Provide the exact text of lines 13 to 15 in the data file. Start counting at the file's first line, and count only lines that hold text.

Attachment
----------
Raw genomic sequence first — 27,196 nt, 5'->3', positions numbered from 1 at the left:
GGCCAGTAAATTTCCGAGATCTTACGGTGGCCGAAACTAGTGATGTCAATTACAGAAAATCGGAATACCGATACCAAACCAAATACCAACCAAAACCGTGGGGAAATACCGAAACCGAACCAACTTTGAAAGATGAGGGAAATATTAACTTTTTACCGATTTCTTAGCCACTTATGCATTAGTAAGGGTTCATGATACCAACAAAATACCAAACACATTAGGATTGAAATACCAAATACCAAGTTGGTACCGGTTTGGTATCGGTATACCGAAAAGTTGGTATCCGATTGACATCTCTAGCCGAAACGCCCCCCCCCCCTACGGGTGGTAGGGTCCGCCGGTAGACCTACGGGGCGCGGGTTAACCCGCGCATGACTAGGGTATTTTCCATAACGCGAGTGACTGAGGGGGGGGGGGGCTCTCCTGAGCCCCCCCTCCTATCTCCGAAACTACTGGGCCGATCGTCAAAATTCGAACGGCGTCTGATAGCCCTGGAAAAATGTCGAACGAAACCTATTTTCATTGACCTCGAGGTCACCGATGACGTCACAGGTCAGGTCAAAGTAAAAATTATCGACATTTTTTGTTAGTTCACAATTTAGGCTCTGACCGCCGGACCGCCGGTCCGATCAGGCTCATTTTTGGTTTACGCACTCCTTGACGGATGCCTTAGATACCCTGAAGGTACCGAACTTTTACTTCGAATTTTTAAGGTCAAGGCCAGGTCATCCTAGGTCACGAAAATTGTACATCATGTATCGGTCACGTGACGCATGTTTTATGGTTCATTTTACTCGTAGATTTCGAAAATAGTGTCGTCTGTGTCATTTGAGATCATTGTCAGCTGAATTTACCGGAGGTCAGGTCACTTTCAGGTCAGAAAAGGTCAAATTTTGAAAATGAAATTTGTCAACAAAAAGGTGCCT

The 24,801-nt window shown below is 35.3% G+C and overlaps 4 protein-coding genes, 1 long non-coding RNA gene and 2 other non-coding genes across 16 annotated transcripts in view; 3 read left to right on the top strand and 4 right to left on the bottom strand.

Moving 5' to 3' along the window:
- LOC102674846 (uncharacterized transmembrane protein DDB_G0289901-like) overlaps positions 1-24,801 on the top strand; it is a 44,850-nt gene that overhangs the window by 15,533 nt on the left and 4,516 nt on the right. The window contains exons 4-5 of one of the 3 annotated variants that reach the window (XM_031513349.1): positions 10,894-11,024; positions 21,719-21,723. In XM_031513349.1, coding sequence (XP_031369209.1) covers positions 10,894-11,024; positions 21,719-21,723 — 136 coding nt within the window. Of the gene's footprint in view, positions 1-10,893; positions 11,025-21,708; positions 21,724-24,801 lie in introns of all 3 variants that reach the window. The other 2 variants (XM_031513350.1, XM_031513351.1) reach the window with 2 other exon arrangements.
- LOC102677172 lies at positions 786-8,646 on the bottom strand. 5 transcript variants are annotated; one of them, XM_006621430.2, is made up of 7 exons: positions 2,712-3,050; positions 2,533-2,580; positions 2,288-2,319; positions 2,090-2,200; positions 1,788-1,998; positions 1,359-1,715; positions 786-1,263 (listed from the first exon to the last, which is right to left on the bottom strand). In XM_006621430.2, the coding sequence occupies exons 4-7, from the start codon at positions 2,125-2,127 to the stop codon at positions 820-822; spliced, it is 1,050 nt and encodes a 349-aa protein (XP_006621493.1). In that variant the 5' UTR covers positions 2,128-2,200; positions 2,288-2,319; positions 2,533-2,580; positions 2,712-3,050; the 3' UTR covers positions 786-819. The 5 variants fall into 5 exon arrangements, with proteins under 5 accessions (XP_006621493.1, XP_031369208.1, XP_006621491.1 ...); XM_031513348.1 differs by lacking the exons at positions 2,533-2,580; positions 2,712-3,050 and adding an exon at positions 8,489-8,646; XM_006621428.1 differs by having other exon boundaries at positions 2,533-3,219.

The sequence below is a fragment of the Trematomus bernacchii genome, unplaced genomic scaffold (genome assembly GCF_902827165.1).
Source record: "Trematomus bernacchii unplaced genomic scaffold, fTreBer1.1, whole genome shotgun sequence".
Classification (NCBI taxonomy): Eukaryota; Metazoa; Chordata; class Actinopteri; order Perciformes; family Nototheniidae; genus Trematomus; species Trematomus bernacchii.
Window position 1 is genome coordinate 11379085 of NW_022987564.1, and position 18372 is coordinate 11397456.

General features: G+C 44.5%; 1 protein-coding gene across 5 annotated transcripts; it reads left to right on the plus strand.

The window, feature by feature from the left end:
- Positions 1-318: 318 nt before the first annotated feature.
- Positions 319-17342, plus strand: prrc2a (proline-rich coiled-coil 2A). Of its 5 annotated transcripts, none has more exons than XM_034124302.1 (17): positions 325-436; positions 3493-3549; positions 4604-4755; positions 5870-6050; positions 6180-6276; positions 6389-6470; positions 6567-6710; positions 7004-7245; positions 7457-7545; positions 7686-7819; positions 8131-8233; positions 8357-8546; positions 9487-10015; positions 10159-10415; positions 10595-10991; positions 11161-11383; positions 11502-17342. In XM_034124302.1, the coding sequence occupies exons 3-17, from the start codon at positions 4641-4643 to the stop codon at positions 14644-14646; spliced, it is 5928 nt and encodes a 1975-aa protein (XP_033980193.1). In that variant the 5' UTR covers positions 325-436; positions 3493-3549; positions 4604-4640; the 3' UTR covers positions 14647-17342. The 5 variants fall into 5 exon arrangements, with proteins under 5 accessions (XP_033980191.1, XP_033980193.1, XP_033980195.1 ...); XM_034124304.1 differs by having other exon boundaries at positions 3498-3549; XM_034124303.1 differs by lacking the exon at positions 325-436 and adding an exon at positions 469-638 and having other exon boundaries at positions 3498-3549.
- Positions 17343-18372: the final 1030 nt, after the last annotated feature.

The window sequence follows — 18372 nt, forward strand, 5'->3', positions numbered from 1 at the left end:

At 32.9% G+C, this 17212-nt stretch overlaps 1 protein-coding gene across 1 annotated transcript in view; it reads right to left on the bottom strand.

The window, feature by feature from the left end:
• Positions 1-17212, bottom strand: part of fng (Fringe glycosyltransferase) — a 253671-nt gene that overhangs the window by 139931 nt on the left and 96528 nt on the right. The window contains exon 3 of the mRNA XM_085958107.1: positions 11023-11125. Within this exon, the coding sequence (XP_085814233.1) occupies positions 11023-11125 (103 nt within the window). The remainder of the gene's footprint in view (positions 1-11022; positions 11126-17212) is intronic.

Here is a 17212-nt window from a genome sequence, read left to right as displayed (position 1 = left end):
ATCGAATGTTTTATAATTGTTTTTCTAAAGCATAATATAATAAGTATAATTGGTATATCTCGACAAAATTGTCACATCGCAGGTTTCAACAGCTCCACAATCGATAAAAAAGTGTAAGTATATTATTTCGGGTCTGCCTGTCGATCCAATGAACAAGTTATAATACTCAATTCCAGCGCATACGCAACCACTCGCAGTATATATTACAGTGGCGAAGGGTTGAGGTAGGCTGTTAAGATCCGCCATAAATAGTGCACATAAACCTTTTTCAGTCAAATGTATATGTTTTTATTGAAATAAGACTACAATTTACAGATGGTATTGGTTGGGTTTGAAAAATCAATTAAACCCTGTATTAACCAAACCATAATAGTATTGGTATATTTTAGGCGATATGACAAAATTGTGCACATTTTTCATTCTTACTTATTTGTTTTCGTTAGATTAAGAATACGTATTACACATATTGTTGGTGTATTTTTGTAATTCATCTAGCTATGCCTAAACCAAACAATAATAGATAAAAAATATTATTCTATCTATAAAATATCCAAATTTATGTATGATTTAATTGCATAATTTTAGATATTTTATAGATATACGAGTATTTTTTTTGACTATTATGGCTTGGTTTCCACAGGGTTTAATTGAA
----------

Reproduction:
- Positions 1-318: 318 nt before the first annotated feature.
- Positions 319-17342, plus strand: prrc2a (proline-rich coiled-coil 2A). Of its 5 annotated transcripts, none has more exons than XM_034124302.1 (17): positions 325-436; positions 3493-3549; positions 4604-4755; positions 5870-6050; positions 6180-6276; positions 6389-6470; positions 6567-6710; positions 7004-7245; positions 7457-7545; positions 7686-7819; positions 8131-8233; positions 8357-8546; positions 9487-10015; positions 10159-10415; positions 10595-10991; positions 11161-11383; positions 11502-17342. In XM_034124302.1, the coding sequence occupies exons 3-17, from the start codon at positions 4641-4643 to the stop codon at positions 14644-14646; spliced, it is 5928 nt and encodes a 1975-aa protein (XP_033980193.1). In that variant the 5' UTR covers positions 325-436; positions 3493-3549; positions 4604-4640; the 3' UTR covers positions 14647-17342. The 5 variants fall into 5 exon arrangements, with proteins under 5 accessions (XP_033980191.1, XP_033980193.1, XP_033980195.1 ...); XM_034124304.1 differs by having other exon boundaries at positions 3498-3549; XM_034124303.1 differs by lacking the exon at positions 325-436 and adding an exon at positions 469-638 and having other exon boundaries at positions 3498-3549.
- Positions 17343-18372: the final 1030 nt, after the last annotated feature.